Lawmakers in Tennessee have moved the state one step closer to legalizing sports betting last week. This follows a successful but contentious vote on a Tennessee sports betting bill in the House of Representatives.
Last Wednesday, House Bill 1 passed the House by a 58 to 37 vote. That advanced HB-1 to the state Senate where the Finance committee immediately voted 9-2 to bring sports betting to a full floor vote.
The legislative session in Tennessee is scheduled to end on May 14, so the House will have just over two weeks to discuss and vote on HB-1, along with a companion bill SB-16.
State representative Rick Staples (D-Knoxville) pre-filed HB-1 in November of last year, seven months after the United States Supreme Court ruled to repeal a federal ban on sports betting outside of Nevada.
If passed by the House, and signed off on by Governor Bill Lee, HB-1 would make Tennessee the first state to legalize sports betting exclusively online. As one of only nine states without brick and mortar casinos, the bill was originally written to allow in-person wagering at up to 50 retail locations through self-service kiosks.
But after a combative back and forth between Tennessee sports betting bill supporters and conservatives opposed to all forms of gambling, an amendment was added limiting wagers to licensed online / mobile platforms only.
During a hearing held by the House Finance Ways and Means Committee earlier this month, state representative Andy Holt (R-76) outlined the opposition’s reasoning for voting against the Tennessee sports betting bill:
“I think the legislature is pouring fuel on the addiction issues in our state. I’ve seen family members who don’t have money to feed their kids because they blew it on stuff like this. If we really want to talk about helping kids, this bill won’t do it.”
But before Holt could engage in constructive debate with his colleagues, the controversial lawmaker – best known for refusing to cancel an AR-15 raffle in the wake of a mass shooting and calling for multimillion-dollar fines on the city of Memphis for removing Confederate monuments – attempted to derail the proceedings.
Speaking directly to Staples – one of only 17 black legislators elected to the 132-member General Assembly – Holt compared the regulation of sportsbooks to slavery:
“Well, I personally believe – and I think there are others on this committee who believe – that this legislation has been rushed through. I believe that the potential ramifications of this legislation are life altering. I believe that this leads down a path toward, in essence, slavery – slavery to an addiction. The state is playing into that addiction, unfortunately.”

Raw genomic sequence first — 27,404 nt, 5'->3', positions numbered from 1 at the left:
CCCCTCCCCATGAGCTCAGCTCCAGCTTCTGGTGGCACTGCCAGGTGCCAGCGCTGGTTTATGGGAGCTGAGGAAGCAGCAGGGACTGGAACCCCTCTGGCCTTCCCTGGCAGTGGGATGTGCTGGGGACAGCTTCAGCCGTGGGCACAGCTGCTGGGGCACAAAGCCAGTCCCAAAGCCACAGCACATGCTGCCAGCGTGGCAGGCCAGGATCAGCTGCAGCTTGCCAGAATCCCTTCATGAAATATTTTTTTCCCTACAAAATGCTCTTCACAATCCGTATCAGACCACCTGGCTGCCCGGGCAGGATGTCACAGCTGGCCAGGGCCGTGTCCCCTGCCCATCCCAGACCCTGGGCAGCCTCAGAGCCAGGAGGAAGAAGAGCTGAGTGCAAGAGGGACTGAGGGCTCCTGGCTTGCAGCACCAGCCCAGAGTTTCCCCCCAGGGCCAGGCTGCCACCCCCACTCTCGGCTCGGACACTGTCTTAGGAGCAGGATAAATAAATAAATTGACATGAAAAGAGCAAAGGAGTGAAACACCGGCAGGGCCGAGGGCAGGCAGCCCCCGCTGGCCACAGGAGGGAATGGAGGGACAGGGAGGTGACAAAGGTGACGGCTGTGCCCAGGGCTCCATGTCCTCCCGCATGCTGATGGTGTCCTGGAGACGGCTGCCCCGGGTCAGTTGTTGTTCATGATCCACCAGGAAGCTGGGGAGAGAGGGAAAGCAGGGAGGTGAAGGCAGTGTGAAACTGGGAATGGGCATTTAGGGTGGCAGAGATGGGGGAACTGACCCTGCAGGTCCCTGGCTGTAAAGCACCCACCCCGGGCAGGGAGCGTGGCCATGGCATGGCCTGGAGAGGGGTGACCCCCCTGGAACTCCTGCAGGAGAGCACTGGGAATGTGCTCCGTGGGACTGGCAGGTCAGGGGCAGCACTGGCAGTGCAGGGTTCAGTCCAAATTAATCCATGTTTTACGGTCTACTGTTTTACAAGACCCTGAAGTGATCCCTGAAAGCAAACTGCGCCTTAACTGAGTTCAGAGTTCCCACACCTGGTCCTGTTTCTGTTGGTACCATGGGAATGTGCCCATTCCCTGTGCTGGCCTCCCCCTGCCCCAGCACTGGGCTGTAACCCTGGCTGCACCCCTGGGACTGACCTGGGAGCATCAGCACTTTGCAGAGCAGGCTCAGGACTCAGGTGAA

Staples responded by ignoring the remark in favor of citing the due diligence lawmakers undertook before voting, including seven weeks of discussion within the subcommittee Holt chairs.
During the full House hearing, state representative Jerry Sexton (R-35) called for divine intervention should the Senate pass HB-1:
“I hope to God that Governor Bill Lee will veto this bill if it does pass.”
State representative Glen Casada (R-63), who serves as Speaker of the House, responded by citing the proliferation of offshore online sports betting in unregulated markets like Tennessee:
“At least this way, there’s some regulation and some oversight into it, versus right now, it’s done without those things.”
But Sexton remained unconvinced, telling Casada that gamblers shouldn’t be shielded by consumer protections extended by the government:
“If they want to gamble, let them gamble. We don’t need to be getting in the gambling business. Why don’t we set up a casino right out here in the state lobby? Have some slot machines in it? Why don’t we just start gambling here? I thought state government was supposed to be for the people and watching out for them.”
Sports betting legalization has largely been relegated to the Northeast region, but Tennessee is the latest state in the South and Midwest to make progress.
Last week, the Iowa Legislature sent a sports betting bill to the Governor’s desk for final consideration.
Governors in Indiana and Montana are also set to either sign or veto sports betting bills, while legislation is gaining momentum in Colorado, Illinois, and Louisiana.